Well - what a morning! The excellent results are below.
Introduction to Dada
Dada artists felt the war called into question every aspect of a society capable of starting and then prolonging it – including its art. Their aim was to destroy traditional values in art and to create a new art to replace the old.
As the artist Hans Arp later wrote:
Revolted by the butchery of the 1914 World War, we in Zurich devoted ourselves to the arts. While the guns rumbled in the distance, we sang, painted, made collages and wrote poems with all our might.
In addition to being anti-war, dada was also anti-bourgeois and had political affinities with the radical left.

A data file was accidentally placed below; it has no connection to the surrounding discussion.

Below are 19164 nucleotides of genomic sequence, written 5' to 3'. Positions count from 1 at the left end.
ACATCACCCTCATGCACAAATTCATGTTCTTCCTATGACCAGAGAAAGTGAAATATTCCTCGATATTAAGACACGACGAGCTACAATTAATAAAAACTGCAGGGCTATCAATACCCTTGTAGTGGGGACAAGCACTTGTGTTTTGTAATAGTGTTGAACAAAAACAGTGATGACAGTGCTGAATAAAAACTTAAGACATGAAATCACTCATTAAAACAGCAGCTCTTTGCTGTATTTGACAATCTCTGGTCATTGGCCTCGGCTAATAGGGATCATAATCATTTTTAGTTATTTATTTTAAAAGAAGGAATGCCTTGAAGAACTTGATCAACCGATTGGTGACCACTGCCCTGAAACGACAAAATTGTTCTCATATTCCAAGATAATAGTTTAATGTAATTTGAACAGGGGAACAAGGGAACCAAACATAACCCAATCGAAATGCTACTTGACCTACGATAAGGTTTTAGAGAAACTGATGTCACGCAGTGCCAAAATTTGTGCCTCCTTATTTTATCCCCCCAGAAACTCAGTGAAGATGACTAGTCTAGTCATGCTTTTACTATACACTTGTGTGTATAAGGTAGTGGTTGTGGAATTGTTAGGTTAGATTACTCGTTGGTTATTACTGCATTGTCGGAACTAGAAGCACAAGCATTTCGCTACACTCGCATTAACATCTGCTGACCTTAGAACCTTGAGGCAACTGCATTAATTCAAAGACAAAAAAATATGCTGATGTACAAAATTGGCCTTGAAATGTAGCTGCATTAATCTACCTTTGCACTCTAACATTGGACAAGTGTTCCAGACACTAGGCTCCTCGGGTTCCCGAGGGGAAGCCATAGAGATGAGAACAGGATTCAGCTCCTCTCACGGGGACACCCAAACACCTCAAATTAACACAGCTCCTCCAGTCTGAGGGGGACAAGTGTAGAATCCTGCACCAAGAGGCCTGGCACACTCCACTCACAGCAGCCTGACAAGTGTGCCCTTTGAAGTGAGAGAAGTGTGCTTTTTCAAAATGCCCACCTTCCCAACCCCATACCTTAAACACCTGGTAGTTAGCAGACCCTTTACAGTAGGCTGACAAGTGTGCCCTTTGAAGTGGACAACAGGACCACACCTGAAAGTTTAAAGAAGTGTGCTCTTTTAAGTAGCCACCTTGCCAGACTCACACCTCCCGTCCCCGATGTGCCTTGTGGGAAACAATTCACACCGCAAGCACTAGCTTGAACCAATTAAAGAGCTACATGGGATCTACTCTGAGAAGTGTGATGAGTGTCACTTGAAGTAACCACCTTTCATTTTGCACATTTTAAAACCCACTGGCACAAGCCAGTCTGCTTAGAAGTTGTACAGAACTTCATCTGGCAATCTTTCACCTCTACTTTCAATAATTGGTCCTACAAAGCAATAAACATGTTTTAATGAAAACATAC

The founder of dada was a writer, Hugo Ball. In 1916 he started a satirical night-club in Zurich, the Cabaret Voltaire and a magazine which, wrote Ball, 'will bear the name "Dada". Dada, Dada, Dada, Dada.' This was the first of many dada publications. Dada became an international movement and eventually formed the basis of surrealism in Paris after the war.
Leading artists associated with it include Arp, Marcel Duchamp, Francis Picabia and Kurt Schwitters.
Duchamp’s questioning of the fundamentals of Western art had a profound subsequent influence.
Man Ray, who wrapped a sewing machine was also seen as part of Dada. Christo was influenced by Man Ray. [Art Circle 22 September: Christo, wrapping & pink rubber...]